We Outlast Empire is a recurring series which aims to highlight poetry that explores the many angles of our current global and political situation. With words, we hope, we may transmute a part of ourselves—a part however small or large—that can exist without drawn borders, without violence, without injustice.

Showing a Boy Wearing an Oxygen Mask

It’s like a fire rod going in. Your neck starts boiling. Yellow smoke
near the impact site, yellow cylinder, odor, yellow-green
smoke, yellow cylinder, odor, yellow cylinder, odor, yellow-
green smoke, yellow-green smoke, odor, odor, yellow cylinder,
yellow-green smoke, odor, yellow cylinder, yellow-green smoke,
odor, odor, possibly yellow cylinder in the morning on November 18th.

Al-Halabi saw in the distance two helicopters dropping four objects,
but there was no explosion, leading al-Halabi to believe that the munitions
were filled with chlorine. The barrel had fallen in the middle of the street
in Sheikh Najar, which was on the front line. Abu Ali says that he took
a woman and a boy to the same hospital. The boy, between coughs, says
that an aircraft dropped a bomb near him in Ard al-Hamra, that there was

yellow-green smoke, that somebody took him to the hospital. He says
the people were pale, coughed, at least one person had foam coming
from their mouth, was standing erect next to crater in the street, releasing
his content, that the attack had killed six members of the same family,
had fallen in al-Sakhour shortly after midnight in November. One fell
75 meters from his house, he says. He put a wet cloth over his mouth

and went out to check the neighborhood. In a blue house, he saw
five dead civilians: a mother, father and three children. Their faces
were blue. Abu Mohammed took them to a nearby house and gave
them oxygen, he says. Mahmoud, a perfume seller who lived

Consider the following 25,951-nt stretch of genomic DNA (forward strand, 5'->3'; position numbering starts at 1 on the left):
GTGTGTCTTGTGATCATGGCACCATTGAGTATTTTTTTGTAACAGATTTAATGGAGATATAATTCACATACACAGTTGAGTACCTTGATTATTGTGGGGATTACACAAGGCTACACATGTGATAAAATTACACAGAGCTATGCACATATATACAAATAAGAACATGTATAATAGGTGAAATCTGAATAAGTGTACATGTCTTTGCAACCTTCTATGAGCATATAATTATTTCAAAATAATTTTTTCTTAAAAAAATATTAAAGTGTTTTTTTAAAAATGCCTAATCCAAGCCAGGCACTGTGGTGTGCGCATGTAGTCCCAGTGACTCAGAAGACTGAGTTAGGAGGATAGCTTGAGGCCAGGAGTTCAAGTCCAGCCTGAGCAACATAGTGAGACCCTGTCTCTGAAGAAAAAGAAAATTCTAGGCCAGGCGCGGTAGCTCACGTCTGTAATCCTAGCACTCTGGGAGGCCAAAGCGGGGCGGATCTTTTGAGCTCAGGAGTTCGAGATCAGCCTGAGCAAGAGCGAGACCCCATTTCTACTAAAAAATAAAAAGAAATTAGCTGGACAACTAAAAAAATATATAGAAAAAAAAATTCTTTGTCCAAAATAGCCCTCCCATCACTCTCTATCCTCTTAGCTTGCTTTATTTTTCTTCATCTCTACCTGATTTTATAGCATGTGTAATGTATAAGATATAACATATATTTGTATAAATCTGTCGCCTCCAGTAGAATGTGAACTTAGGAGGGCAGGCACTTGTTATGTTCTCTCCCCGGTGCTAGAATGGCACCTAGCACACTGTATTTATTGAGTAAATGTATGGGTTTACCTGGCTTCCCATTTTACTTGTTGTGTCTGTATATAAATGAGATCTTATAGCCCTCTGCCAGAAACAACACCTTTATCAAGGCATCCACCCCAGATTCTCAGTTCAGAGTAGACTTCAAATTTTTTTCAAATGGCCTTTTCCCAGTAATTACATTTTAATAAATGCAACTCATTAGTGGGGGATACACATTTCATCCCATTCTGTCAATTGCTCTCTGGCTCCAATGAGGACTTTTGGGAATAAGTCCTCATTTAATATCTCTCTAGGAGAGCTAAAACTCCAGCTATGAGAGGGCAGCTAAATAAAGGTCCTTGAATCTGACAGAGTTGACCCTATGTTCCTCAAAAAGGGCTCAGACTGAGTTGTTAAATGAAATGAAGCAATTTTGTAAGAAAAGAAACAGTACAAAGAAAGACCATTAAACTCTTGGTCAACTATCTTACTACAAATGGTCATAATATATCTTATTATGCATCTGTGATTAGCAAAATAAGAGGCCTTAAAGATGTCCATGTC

in al-Sakhour, says he heard a bomb fall on the night. He went
to the impact site the next morning. He had friends in the area.

The bomb had struck a house near the vegetable market. The smell
is like the liquid we use to clean the house. Abu Taim al-Halabi,
a cameraman, shows four lifeless children lying, shows the bodies
of the four children on the back of a pick-up truck together with
the body of a man, the rubble of a house and remnants
of a yellow cylinder amid the rubble. He was sheltering in a basement

in Tariq al-Bab because of ongoing airstrikes when he heard there was
no explosion, but he filmed smoke rising from the place where
the object had landed, struck Karm al-Qaterji and Qadi Askar,
just before the sunset prayer, at 4:32 p.m.—and two more, though
he does not remember where they landed. It is the same smell
as in Hanano, he says. Al-Halabi confirmed the account in the course
of one hour in late November, in the area where Karm al-Myasser,

Karm al-Qaterji, Karm al-Jazmati and Daheert Awwad meet. At one point,
somebody opened the door to the house while I was interviewing a girl
out in the street. The munition had penetrated the roof of the house.
Neighbors say that a woman had been in the house. The cylinder
was stuck in the roof, he says, but still leaking gas. He says he saw
four or five dead pigeons in a nest nearby. When he comes down

from the roof, he says, he inhaled some of the gas. It is terrible,
suffocating, small. Khodr says he and a journalist went
to a nearby hospital where they were treated with oxygen.
They ran for shelter when they saw a helicopter in the afternoon
over what looked like a medical facility. It was yellowish, slightly
greenish. It was moving around with the wind when the wind blew

the gas towards the south, struck the street outside his home
in the Bab al-Maqam district, al-Fardous, and Kallaseh. He says
he saw the body of one patient, a man he estimated to be in his sixties,
lying lifeless in the corridor, apparently dead, he said, green gas
spreading along the ground, where he
also died, saying that it had been filmed.

The voices in We Outlast Empire refuse complicity and draw their own borders. If you would like your poem to be apart of this series, please email mina@apogeejournal.org

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